# Math Problem Solving Part 2: Separate (aka Some, Some Went Away)

In the previous post, I addressed problems dealing with an additive process (join; aka SSM).  In this post, I will show you some models to use for these types of problems:  Separate; aka Some, Some Went Away — SSWA.  I will share some models which are great for KG stories as well as templates that are helpful for intermediate students to use, especially when dealing with missing addend types.

As I previously mentioned, it is my belief that students should focus more on the verb / action in the story and not so much with the key words we often tell kids to pay attention to. Brainstorm actions that signify a subtractive process.  Post it in the class.  Keep adding to it as more actions are discovered. With this subtractive action, kids should quickly realize that there should be less than we started with when we take something away. Here is a FREE poster showing some of the most common subtraction action verbs. Click HERE to get your copy.

Some of the work mats pictures below come from the following source. These are great for KG-2nd subtraction storytelling.   Subtraction Pack: A Pinch of Kinder by Yukari Naka

Like with all story problems, I model how I reread the problem several times.

• Second read –Identify who and what the story is about (the action).
• Third read — Decide what to do with the numbers. Is a given number the wholetotal amount or part of the amount? Do I know how the story started? How it changed? The result?

Here are 3 types of subtraction story structures:

• c – a =  ____:  The result is unknown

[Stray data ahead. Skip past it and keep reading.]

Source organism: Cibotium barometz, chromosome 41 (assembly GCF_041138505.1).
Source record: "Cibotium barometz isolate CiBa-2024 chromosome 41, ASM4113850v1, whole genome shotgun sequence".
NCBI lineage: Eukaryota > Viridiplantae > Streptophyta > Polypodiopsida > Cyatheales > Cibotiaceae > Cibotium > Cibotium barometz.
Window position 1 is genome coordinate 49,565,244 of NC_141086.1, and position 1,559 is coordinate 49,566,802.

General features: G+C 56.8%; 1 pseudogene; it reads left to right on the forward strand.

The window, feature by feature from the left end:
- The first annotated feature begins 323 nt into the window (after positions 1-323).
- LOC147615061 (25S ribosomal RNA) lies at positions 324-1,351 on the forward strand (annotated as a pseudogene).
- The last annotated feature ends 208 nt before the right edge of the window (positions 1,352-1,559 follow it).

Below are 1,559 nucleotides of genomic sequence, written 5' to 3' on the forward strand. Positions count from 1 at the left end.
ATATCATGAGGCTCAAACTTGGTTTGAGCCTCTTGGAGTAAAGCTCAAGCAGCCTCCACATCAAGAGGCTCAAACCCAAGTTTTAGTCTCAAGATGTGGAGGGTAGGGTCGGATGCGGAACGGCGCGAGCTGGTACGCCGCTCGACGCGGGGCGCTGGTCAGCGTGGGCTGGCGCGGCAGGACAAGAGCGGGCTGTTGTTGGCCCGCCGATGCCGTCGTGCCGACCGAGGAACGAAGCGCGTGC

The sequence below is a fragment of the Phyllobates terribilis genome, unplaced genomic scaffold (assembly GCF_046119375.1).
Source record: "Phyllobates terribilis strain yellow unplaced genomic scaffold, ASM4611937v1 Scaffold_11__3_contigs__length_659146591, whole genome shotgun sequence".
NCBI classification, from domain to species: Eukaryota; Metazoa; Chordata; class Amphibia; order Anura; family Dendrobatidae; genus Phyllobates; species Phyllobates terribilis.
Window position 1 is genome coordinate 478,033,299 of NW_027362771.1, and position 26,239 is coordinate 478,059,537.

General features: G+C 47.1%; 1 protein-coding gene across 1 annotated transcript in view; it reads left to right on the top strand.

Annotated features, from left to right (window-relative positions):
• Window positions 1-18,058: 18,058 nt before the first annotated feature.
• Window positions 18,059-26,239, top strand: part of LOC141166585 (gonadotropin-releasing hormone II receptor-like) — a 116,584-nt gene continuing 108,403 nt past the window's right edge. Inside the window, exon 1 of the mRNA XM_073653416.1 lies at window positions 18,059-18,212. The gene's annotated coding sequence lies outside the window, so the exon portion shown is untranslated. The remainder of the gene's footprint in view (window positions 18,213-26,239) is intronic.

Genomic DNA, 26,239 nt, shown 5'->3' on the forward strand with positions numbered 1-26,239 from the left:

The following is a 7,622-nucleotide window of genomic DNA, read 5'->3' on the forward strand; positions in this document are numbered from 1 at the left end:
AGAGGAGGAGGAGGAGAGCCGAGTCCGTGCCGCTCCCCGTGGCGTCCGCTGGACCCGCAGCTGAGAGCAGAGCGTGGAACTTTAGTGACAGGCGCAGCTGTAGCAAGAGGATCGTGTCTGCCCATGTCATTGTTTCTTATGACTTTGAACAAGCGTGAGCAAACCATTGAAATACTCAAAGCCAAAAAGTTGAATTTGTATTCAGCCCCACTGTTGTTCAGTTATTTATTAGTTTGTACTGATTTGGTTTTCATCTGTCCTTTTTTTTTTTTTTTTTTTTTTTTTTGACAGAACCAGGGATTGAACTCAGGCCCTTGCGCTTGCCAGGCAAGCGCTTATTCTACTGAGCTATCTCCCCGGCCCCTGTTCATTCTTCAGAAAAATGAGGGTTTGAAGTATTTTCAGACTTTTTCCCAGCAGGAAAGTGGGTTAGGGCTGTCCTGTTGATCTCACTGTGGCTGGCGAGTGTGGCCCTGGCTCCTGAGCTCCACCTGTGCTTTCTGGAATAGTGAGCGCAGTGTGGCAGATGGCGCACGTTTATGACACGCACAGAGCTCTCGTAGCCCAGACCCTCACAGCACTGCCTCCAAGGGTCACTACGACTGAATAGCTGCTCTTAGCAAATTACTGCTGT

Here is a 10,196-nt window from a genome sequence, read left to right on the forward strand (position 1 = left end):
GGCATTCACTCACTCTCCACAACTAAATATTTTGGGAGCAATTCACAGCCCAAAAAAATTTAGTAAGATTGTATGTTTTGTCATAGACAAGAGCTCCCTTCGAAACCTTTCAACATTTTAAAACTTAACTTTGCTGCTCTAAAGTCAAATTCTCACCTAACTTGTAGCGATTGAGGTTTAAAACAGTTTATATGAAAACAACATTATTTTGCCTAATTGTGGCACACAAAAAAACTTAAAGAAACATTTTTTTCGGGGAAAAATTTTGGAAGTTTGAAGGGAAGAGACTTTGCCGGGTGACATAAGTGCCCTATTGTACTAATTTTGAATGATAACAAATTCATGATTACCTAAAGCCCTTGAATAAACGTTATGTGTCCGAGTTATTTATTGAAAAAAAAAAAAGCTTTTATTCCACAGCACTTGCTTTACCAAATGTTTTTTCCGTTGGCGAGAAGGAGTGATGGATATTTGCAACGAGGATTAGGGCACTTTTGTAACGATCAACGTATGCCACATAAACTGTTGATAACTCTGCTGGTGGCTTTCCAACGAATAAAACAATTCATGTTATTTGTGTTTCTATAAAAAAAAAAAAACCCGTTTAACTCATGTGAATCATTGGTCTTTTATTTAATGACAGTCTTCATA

• c – ___ = b:  How the story changed is unknown (aka missing addend)
• ____ – a = b:  The start is unknown.

With KG-2nd grade students, my advice is to focus on the concrete manipulatives and some type of mat to organize the pieces.  Ten frames and two-color counters are great to use. . . . Tell the story while the pieces are being put on the mat. Ten frames also help children develop number sense and focus on number bonds.

Try using the whole, part, part mat.  Move the manipulatives as you tell the story.

Use a numberline with Unifix cubes.

With these examples, place the starting amount on the mat. Place the ones being subtracted in the cup.

For intermediate students, utilize a template so they consistently see the following:

• If I know both parts, add them together.
• If I know one part and the total, I can solve 2 ways:  add to or subtract  (More on adding to strategies using mental math and open number lines in the future.)

Questions help children think through the process:

• Is 48 all of the m&ms or part of the m&ms? (all)
• Is 32 all of the m&ms or part of the m&ms? (the part that was sold)

Questions help children think through the process:

• Is 48 all of the m&ms or part of the m&ms? (all)
• Is 16 all of the m&ms or part of the m&ms? (the part that is left unsold)

Questions help children think through the process:

• Is 32 all of the m&ms or part of the m&ms? (the part that was sold)
• Is 16 all of the m&ms or part of the m&ms? (the part that was left over)

I’m glad you are here! Any comments or suggestions? Would love to hear from you!

Next time, I will focus on comparison problems.  These do NOT involve additive or subtractive actions. So we will use a different visual model to represent them. Stay tuned!!